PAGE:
when it was sold to the present owner. Under international law, the Fief was held by Count Marcov for 17
Legal Rights of the Fief Blondel
While any existing or new special rights are all claimed by the Fief and Seigneru, it is assumed that
the Fief may hold rights to the following under international law, customary law, and ancient feudal law.
- Water Rights
- Mineral Rights
- Rights to Trees or Animals
- Hunting and Fishing Rights
- Beach Front Rights
- Ocean Front Rights
- Port of Call Rights
- Cellular Rights
- Airwave Rights
- Rights to use common Areas.
- The Fief Thomas Blondel has waived NO rights to any existing or future rights.
- Rights to treasure of found items.
- Rights to use the local church or places of worship
- Rights to Feudal Courts
- Rights to appoint any feudal offices locally or internationally.
- Rights to Pardon
- Rights of Neutrality from the Pope and Vatican and from the RC Church.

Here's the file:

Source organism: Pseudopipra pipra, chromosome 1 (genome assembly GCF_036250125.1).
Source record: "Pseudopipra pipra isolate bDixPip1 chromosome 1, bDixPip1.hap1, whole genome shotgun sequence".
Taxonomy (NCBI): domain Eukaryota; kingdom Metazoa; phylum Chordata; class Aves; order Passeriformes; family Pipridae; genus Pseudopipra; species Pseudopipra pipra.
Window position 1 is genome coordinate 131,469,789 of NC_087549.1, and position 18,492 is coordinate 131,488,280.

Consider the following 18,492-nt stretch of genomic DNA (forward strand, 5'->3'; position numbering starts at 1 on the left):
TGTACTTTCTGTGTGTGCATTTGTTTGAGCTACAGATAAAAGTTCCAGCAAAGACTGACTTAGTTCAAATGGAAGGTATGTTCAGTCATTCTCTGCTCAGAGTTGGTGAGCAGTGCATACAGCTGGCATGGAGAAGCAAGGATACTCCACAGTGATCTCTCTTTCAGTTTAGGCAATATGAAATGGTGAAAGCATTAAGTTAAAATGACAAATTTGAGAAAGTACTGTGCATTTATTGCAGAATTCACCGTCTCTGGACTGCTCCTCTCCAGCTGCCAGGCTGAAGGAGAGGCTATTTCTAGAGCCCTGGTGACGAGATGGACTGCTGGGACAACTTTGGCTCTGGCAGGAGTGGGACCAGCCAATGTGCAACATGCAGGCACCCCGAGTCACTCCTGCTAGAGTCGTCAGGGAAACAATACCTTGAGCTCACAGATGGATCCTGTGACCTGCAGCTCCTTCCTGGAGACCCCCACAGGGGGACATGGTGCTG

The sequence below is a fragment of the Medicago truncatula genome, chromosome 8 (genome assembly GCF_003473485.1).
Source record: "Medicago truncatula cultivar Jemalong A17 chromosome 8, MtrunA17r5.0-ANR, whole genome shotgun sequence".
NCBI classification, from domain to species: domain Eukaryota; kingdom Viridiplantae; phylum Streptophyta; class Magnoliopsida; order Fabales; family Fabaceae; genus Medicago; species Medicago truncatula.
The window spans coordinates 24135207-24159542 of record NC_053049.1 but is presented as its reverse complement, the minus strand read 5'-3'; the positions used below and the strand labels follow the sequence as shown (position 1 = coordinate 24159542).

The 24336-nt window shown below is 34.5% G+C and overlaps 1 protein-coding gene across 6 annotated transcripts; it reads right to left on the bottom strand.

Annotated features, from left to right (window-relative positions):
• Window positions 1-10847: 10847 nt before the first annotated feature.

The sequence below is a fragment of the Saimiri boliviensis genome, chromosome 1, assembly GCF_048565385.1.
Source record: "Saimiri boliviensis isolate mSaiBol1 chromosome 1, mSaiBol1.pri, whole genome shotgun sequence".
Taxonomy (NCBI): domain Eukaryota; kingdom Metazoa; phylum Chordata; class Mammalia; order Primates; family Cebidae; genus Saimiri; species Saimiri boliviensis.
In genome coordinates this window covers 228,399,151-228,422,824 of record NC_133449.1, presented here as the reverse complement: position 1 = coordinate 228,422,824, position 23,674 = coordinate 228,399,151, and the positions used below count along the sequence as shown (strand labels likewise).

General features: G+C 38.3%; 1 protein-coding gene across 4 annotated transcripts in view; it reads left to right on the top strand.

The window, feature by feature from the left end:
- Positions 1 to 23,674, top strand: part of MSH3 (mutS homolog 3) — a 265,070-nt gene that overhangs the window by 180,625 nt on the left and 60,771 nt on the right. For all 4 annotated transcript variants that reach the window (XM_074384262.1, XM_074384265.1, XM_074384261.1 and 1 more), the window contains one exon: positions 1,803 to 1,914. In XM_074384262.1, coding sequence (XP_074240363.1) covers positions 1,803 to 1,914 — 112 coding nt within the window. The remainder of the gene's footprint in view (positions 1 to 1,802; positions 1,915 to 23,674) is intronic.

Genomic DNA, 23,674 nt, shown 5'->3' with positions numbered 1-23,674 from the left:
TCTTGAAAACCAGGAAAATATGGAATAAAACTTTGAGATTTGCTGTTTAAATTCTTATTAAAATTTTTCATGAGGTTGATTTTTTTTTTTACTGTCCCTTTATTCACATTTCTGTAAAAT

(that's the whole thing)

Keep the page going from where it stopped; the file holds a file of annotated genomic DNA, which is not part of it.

- Any other rights or charter rights illuminated from the Crown or by Treaty.
- Goods washed up by Sea
- Hunting and Shooting
- Colombier Rights
- Year and a day the revenue from the real estate of any tenant who dies without direct heirs of his
- Rights to build windmills or wind farms.
- Rights to Usefruct or Servitude for Power Lines, Fiber Cable, Underground Wires, Underground Pipes, and
above ground use of airspace.
Lords of Manors http://www.priaulxlibrary.co.uk/articles/article/lords-manors
Seigneur de la baronie "lord of the barony"
Seigneur "dignity of nobility"
"last feudal barons ".
Norman feudal baron
Sark's 500 people are governed by the Seigneur, a feudal baron with privileges dating back to 1565, when Queen
Elizabeth I let Jerseyman Helier de Carteret and 40 men settle here.